Part 3 “And She Called Me Dear” – Finally

It took way too long to write this post, I know. I apologize.

In a future post, I’ll write about getting sidetracked, avoidance, procrastination, and some of my own process for getting through that. But now, let’s finish this story already!

Previously on “And She Called Me Dear:”

I collapsed on an airplane in flight on my way home from Austin to NY. Waking up, prone in the aisle, there are flight attendants and nurses anxiously hovering. I’m eerily calm (could it be the dangerously low blood pressure?) and completely present. It’s weird and cool. My husband is close by and even closer is a nurse who plies me with water. Like a camel after 10 days between watering holes, I drink and drink, and drink, and drink more, as she checks and re-checks my vital signs.


I’m able to sit upright and converse. I chat with the sweet guy who gave me his jacket, the woman with the twinkly smile seated in front of him, and my nurse. On this plane full of strangers, my nurse let’s me in on her secret…

She knows me.


She knows me. Not in the, “she understands what I’m going through kind of way” – that too – but she actually knows me. She knows me in the, “I was your sister’s close friend in high school” way. Ahem, 40 years ago.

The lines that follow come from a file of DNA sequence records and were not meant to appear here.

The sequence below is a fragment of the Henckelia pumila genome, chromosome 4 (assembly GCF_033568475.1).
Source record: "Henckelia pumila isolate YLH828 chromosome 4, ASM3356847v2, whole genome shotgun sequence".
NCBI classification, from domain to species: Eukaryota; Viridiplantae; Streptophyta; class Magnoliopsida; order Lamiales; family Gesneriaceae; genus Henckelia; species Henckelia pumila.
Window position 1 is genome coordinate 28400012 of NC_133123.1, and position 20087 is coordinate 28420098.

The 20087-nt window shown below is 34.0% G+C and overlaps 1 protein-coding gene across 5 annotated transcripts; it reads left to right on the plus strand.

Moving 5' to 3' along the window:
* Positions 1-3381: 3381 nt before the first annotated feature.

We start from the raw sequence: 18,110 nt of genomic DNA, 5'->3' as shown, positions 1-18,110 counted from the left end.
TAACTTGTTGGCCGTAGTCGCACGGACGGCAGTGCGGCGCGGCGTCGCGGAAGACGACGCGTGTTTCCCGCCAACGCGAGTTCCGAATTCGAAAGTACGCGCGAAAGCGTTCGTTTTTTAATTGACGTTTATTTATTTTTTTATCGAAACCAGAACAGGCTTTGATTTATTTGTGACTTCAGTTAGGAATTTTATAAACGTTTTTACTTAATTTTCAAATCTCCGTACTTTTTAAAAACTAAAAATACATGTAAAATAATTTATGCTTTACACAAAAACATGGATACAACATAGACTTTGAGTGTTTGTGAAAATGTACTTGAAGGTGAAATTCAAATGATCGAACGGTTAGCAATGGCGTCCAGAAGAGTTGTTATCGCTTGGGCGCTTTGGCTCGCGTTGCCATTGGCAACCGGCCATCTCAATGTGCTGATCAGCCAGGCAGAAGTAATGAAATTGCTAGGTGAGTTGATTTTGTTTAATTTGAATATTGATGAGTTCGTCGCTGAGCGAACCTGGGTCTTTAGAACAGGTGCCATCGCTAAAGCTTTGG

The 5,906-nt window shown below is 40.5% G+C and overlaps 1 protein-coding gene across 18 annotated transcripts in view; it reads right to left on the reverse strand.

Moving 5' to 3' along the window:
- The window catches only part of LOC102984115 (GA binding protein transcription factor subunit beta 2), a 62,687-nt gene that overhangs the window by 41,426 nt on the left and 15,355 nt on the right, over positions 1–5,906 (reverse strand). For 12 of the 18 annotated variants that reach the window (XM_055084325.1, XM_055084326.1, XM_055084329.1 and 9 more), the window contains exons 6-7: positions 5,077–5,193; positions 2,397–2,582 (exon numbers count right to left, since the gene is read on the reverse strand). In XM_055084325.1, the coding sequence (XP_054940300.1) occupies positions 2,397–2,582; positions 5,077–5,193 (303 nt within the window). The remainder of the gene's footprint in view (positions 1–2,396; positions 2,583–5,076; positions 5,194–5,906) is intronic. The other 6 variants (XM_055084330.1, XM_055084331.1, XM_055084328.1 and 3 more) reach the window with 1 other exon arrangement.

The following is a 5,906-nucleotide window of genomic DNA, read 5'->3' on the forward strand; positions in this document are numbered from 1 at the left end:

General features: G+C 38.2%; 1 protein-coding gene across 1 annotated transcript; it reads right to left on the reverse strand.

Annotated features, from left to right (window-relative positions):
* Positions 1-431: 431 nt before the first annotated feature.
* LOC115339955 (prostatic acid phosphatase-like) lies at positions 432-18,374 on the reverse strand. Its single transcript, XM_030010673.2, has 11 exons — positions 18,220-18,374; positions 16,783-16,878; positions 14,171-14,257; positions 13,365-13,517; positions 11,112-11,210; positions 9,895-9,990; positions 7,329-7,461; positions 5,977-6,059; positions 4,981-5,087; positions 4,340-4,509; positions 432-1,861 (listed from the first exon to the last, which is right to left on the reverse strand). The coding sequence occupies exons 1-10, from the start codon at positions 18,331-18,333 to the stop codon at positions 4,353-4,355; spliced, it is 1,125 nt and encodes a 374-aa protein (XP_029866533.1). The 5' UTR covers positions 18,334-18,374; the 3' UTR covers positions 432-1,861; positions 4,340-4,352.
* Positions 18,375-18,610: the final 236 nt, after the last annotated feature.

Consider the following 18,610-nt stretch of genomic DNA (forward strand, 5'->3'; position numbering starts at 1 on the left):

It doesn’t strike til later, just how amazing this is ’cause in the moment it’s just another door opened.  Okay. What next?

A young flight attendant, who smiles only with her mouth,  pats my knee and says, “Take care of yourself, dear.” Yikes. Three paramedics, a gurney and a wheelchair greet me at the gate. I’m amused. But this is serious, I know that. So I ask my friend, the nurse, to help me through this next part where I legally decline their help but take the wheelchair. From gate to car, this is what I learned:

  • Making eye contact  from a wheelchair makes other people uncomfortable.
  • Old women with canes will open the door for someone in a wheelchair – apparently there’s a club in which I am now automatically a member.
  • Wheelchairs are  magnets for children – much to their parents’ dismay.
  • My experience of myself is completely at odds with how I’m being perceived. Yet, instead of making me angry, there’s something liberating about it. I feel as if I’m being let in on some kind of cosmic inside joke.

Oh dear.

What about you? Have you had an experience where your situation completely alters how others perceive you? What was that like for you? I’m interested.

For Comment-makers: Reading your comments is something I look forward to. And, it’s important to me that all of us (readers, browsers, comment-makers, and me) feel safe and secure. I ask that each of us be responsible for managing the energy that we bring here. We’re friendly and kind on this site. Just so you know.


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